Jasmine Roth is trying to make fence benches fetch. Make that #fencebench, because she believes in the look so wholeheartedly that she’s created a hashtag for it. In case you missed Monday night’s episode of her hit show on HGTV, Hidden Potential, the design was just one of a series of transformational surprise-and-delight moments the builder created to turn a dated, cookie-cutter house into a one-of-a-kind home brimming with personality.
While the concept of a bench built into a fence is cool in and of itself, the story behind why it was designed makes it even cooler. You see, all of the kids on the homeowners’ block love to play in each other’s front yards, but the parents tend to just stand around as they hang out and watch them. “The mom suffered hearing loss a while ago, and she loves to chat, but it’s easier for her to read people’s lips when they’re sitting still,” Jasmine explains.
That’s what makes Jasmine’s designs so special: She’s obsessed making things that are fun and functional. “When I meet families, I just go and hang out in their house for a while,” she says of her creative process. “It’s easy for families to walk through and tell me what they don’t like, but naming what you do want your house to be is tricky. If they could define it, they’d probably just do it themselves.”
She’ll ask them to walk her through what a typical Sunday morning’s like at their house, or what happens when the kids come home from school, or how they get ready for work in the morning, just to understand their pain points and must-haves. This house was no different.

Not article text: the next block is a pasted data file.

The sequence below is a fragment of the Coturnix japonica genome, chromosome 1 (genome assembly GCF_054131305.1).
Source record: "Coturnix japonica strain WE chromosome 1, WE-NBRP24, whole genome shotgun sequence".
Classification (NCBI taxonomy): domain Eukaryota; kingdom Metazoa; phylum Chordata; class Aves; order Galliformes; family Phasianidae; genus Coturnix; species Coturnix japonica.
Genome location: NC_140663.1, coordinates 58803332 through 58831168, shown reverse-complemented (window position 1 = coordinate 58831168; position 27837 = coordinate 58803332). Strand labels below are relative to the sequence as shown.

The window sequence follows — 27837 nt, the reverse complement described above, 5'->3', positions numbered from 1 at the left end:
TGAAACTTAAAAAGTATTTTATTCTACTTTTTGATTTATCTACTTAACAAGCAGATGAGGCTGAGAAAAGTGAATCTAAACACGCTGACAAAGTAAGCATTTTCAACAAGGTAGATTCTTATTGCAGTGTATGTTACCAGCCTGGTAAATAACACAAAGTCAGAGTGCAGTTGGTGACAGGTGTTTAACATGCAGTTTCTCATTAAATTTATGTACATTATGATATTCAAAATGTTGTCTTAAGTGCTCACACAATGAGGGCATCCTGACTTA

In addition to the #fencebench, Jasmine quickly learned that a low, l-shaped wall cordoning off the living room and kitchen had become a constant headache for the homeowners, Brianne and Joey.
“It’s important for [Brianne] to be able to see her kids to know that they’re safe, since she can’t hear them,” Jasmine says. If the kids were in the living room and she was cooking, she couldn’t easily keep an eye on them, so they tore it down.
They also upgraded the fireplace, which was such an eyesore the family kept a projector screen constantly pulled down, blocking it from view. The couple and their kids love movies so much that the projector is a regular fixture anyway, but Jasmine’s team upgraded it with a set of Bluetooth hearing aids donated by Starkey Hearing Technologies. Instead of hearing the movie through her speakers, then through her hearing aids, these aids connect directly to the stereo, so she hears the movie as clearly as everyone else does, Jasmine explains.
The smoke alarm also got an upgrade, switching over to ones that’d flash, so the mom can easily detect when they go off. (A while ago, the husband came home to the alarms blaring, but the frequency was so high that his wife couldn’t hear them.)
While the house underwent a lot of tech upgrades, it also got a facelift to have a cleaner, more California coastal vibe, instead of the pink, pink, and more pink it previously had. One of Jasmine’s design hallmarks—images printed onto wood, from Social Print Studio—can be found in the entryway, along with a clever idea you’ll want to borrow for your own home. Between the studs, Jasmine built cubbies, which she covered with the wooden pictures. There’s one to store keys, another for the dog’s leash and toys, another for sunglasses and a tablet—and even one that serves as a window to another Jasmine-designed surprise: a hidden playroom for the couple’s kids.
“They had a coat closet they weren’t using, so I turned it into a kids’ fort,” she says. “Then I had the idea to add the window, so the mom can easily see the kids while they’re in there, and when they’re not, she can hang the photo up and hide it.”
In the end, Jasmine wanted to make sure that the whole family was happy—and that the home could make mom feel truly at ease.
“Even if it was really pretty, if it didn’t function for her, it wouldn’t work for anyone,” Jasmine says. Achieving a mix of style and substance? “That’s the biggest win for us.”
You can catch new episodes of Hidden Potential on Mondays at 9 p.m. EST on HGTV, and catch up on season 1—or see even more of Jasmine’s work—at HGTV.com.
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